55. (1996). Is Class a Difference that Makes a DifferenceT, Radical Philosophy,
  56. (1995). Je - Luce Irigaray": A Meeting with Luce Irigaray', doi
  57. (1987). Kumkum (1987)'The Politics of the Possible', doi
  58. (1991). Luce Irigaray: Philosophy in the Feminine, doi
  59. (1987). Mama's Baby, Papa's Maybe: An American Grammar Book', doi
  60. (1990). Mirabai and the Spiritual Economy of the Bhakti'
  61. (1995). Mother Earth and the Wandering Hero', paper presented to the WomenlTimelSpace Conference,
  62. (1990). Mother Who is Not a Mother: In Search of the Great Indian Goddess', Economic and Political Weekly,
  63. (1993). Motherhood and Mothercraft: Gender and Nationalism in Bengal', Gender and Histor , doi
  64. (1990). Motherhood in Ancient India',
  65. Mrinalini (1987)'Gender and Imperialism', doi
  66. (1995). Muslims and Hindus, Men and Women: Communal Stereotypes and the Partition of India',
  67. (1990). Nation and Narration, doi
  68. (1995). Nationalism and Respectable Sexuality in India',
  69. (1987). Nationalist Iconography',
  70. (1994). Nomadic Subjects: Embodiment and Sexual Difference in Contemporary Feminist Theory, doi
  71. (1986). Notes Towards a Politics of Location',
  72. (1990). Nous: Towards a Culture ofDifference, London and NY: Routledge,
  73. (1994). On Gender and Difference: Towards a Rearticulation',
  74. (1984). On the Genealogy of Ethics: An Overview of Work in Progress',
  75. (1994). On the Question of Agency in Indian Feminist Historiography', doi
  76. (1978). Orientalism, doi
  77. (1989). Outcaste power: Ritual Displacement and Virile Maternity in Indian Women Writers', Economic and Political Weekly, doi
  78. (1995). Partial Truths: Privileging a "Male" Viewpoint',
  79. (1991). Past the Last Post, Hemel Hempstead: Harvester Wheatsheaf Agnes,
  80. (1990). Playfulness, "World" -Travelling and Loving Perception', doi
  81. (1984). Polemics, Politics and Problematizations: An Interview with Michel Foucault',
  82. (1992). Postcoloniality and the Artifice of History: Who speaks for "Indian" pasts? ', Representations 37, doi
  83. (1980). PowerlKnowledge, London: Harvester Wheatsheaf
  84. (1992). Primate Visions: Gender, Race and Nature in the World of Modern Science, London: Verso. (I 992b) 'The Promises of Monsters',
  85. (1994). Problems for a Contemporary Theory of Gender, doi
  86. (1966). Purity and Danger, doi
  87. (1996). Race and the Education ofDesire: Foucault's History of Sexuality and the Colonial Order of Things, Durham and London: doi
  88. (1992). Racialized Boundaries, London and NY: doi
  89. (1994). Reading Irigaray in the Nineties', in Burke, Schor and Whitford, eds, as above,
  90. (1990). Reading the Satanic Verses, Third Text, Summer doi
  91. (1993). Real and Imagined Women: Gender, Culture and Postcolonialism, doi
  92. (1990). Recasting Women: doi
  93. (1987). Reconstructing Womanhood, doi
  94. (1990). Representing Nationalism: Ideology of Motherhood in Colonial Bengal', Economic and Political Weekly,
  95. (1992). Representing Whiteness in the Black Imagination', doi
  96. (1995). Research Fellow, Centre for Contemporary Studies, Nehru Memorial Museum and Library,
  97. (1995). Resident Alien: Feminist Cultural Criticism, doi
  98. (1986). Seed and Earth: The Symbolism of Biological Reproduction and Sexual Relations of Production',
  99. (1989). Sexual Subversions: Three French Feminists, Sydney: Allen and Unwin. doi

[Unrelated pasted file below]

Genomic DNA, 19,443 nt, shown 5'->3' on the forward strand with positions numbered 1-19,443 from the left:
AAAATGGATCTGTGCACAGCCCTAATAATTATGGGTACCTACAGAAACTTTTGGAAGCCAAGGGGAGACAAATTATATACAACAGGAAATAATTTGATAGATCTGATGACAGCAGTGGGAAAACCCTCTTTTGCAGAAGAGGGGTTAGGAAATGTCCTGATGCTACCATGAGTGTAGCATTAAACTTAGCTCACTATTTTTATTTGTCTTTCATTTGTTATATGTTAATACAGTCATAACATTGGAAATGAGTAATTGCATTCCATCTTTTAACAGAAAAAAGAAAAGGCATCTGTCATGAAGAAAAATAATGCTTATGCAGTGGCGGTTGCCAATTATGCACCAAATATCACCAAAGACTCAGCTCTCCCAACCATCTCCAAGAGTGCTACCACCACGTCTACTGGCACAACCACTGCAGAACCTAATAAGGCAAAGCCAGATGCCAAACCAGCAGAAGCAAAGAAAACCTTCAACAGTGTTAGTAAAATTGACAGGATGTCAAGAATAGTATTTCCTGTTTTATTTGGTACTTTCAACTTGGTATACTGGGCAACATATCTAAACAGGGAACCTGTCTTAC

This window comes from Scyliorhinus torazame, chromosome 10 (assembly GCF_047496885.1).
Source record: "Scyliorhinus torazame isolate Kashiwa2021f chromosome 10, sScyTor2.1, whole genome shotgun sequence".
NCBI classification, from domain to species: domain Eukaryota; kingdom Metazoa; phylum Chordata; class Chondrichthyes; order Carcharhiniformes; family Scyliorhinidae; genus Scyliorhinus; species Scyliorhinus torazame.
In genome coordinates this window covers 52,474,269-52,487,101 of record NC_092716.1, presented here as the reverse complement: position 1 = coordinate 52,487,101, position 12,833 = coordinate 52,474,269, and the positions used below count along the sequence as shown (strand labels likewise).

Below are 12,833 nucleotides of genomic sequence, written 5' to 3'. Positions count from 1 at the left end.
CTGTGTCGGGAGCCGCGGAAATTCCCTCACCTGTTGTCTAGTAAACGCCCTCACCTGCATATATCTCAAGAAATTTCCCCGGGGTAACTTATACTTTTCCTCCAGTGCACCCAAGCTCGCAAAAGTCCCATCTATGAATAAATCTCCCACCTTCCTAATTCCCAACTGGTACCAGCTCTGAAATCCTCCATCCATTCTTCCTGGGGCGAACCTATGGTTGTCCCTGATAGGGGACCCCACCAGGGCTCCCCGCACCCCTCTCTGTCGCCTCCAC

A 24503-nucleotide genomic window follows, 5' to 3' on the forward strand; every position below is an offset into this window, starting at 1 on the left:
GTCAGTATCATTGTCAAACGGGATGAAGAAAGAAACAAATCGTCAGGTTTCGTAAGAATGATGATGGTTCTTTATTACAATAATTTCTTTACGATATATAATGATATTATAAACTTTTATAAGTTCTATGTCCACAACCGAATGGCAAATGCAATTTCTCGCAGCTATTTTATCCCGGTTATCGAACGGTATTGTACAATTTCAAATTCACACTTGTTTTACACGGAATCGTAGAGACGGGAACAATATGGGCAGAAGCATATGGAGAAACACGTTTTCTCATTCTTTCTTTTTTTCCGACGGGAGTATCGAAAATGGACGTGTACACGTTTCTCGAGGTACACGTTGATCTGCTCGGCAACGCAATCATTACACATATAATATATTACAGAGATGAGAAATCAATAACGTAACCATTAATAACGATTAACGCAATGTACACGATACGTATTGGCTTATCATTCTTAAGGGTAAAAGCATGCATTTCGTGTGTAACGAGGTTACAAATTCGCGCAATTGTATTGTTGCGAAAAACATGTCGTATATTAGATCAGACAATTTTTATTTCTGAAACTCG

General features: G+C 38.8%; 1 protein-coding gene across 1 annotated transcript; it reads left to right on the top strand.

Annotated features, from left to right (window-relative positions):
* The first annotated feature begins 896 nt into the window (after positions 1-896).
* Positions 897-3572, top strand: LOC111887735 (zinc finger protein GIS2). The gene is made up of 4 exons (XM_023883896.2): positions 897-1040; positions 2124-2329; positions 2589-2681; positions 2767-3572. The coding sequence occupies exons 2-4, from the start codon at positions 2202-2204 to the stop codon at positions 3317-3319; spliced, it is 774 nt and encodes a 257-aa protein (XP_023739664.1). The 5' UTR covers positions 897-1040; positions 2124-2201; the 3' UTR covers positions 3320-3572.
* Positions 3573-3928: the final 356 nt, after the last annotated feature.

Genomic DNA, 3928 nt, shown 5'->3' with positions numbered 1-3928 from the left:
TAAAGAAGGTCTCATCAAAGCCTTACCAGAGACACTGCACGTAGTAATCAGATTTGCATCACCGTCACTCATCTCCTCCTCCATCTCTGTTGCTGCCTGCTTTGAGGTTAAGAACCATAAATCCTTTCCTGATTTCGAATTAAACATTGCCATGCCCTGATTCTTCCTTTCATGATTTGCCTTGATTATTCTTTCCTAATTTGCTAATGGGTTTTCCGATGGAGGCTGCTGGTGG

100. (1992). Shahbano' doi
  101. (1991). Simians, Cyborgs and Women: The Reinvention of Nature, doi
  102. (1992). Situating the Self. - Gender, Community and Postmodernism in Contemporary Ethics, doi
  103. (1974). Speculum of the Other Woman, Ithaca: Cornell, trans. by Gillian C. Gillý doi
  104. (1996). Syncopating India: Catherine Clement's Syncope',
  105. (1994). Syncope: The Philosophy of Rapture,
  106. (1993). The Angel of Progress: Pitfalls of the Term "Postcolonialism"',
  107. (1993). The Black Atlantic: Modernity and Double Consciousness, doi
  108. (1989). The Body and the Reproduction of Femininity: A Feminist Appropriation of Foucault',
  109. (1993). The Body Politics of Julia Kristeva' doi
  110. (1977). The Confession of the Flesh', in Foucault,
  111. (1983). The Development of the Sita Myth: A Case Study of Women in Myth and Literature',
  112. (1989). The Empire Writes Back, doi
  113. (1995). The Frying Pan or the Fire?: Endangered Identities, Gendered Institutions and Women's Survival'.
  114. (1978). The History of Sexuality, Volume I. - An Introduction, doi
  115. (1993). The Matter ofImages,
  116. (1997). The Postcolonial: Conceptual Category or Chimera? ', doi
  117. (1949). The Second Sex, doi
  118. (1986). The Signifying Monkey, doi
  119. (1982). The Subject and Power', Afterword
  120. (1996). the Things You Could Be by Now if Sigmund Freud's Wife 340 was Your Mother: Psychoanalysis and Race', doi
  121. (1991). The Woman as Communal Subject',
  122. (1989). The World of the Bhaktin
  123. (1989). Thinking the Difference, doi
  124. (1994). This Essentialism Which Is Not One: Coming to Grips with Irigaray', as above,
  125. (1977). This Sex Which is Not One, Ithaca: Cornell, trans. by Catherine Porter,
  126. (1994). Towards a New Nomadism: Feminist Deleuzian Tracks: or5 Metaphysics and Metabolism',
  127. (1994). Traddutora, Traditora: A Paradigmatic Figure of Chicana Feminism'. doi
  128. (1989). True Confessions: Cixous and Foucault on Sexuality and Power',
  129. (1976). Two Lectures', doi
  130. (1991). Under Western Eyes: Feminist Scholarship and Colonial Discourses', doi
  131. (1989). Unruly Practices: Power, doi
  132. (1993). Up Against Foucault. - Explorations ofSome Tensions Between Foucault and Feminism, London doi
  133. (1994). Upholding the Common Life: The Community ofMirabai, doi
  134. (1990). Vidya (I 990)'Thumri as Feminine Voice, Economic and Political Weekly,
  135. (1996). Virtual Sexes and Feminist Futures: The Philosophy of "Cyberfeminism"',
  136. (1988). Wandering Audiences, Nomadic Critics', doi
  137. (1993). What is Post(-) Colonialism?, doi
  138. (1990). Whatever Happened to the Vedic Dasi?, doi
  139. (1995). Where Women are Worshipped, There the Gods Rejoice',
  140. (1993). White Women, Race Matters: The Social Construction of Whiteness, doi
  141. (1994). Woman, Nation and Narration in Midnight's Children',
  142. (1994). Women and Religious Identities in India after Ayodhya',
  143. (1995). Women and the Hindu Right: A Collection o Essays, Delhi: Kali for Women.
  144. (1993). y Seshadri-Crooks, doi
  145. (1995). Zakia and Saswati Sengupta doi

To submit an update or takedown request for this paper, please submit an Update/Correction/Removal Request.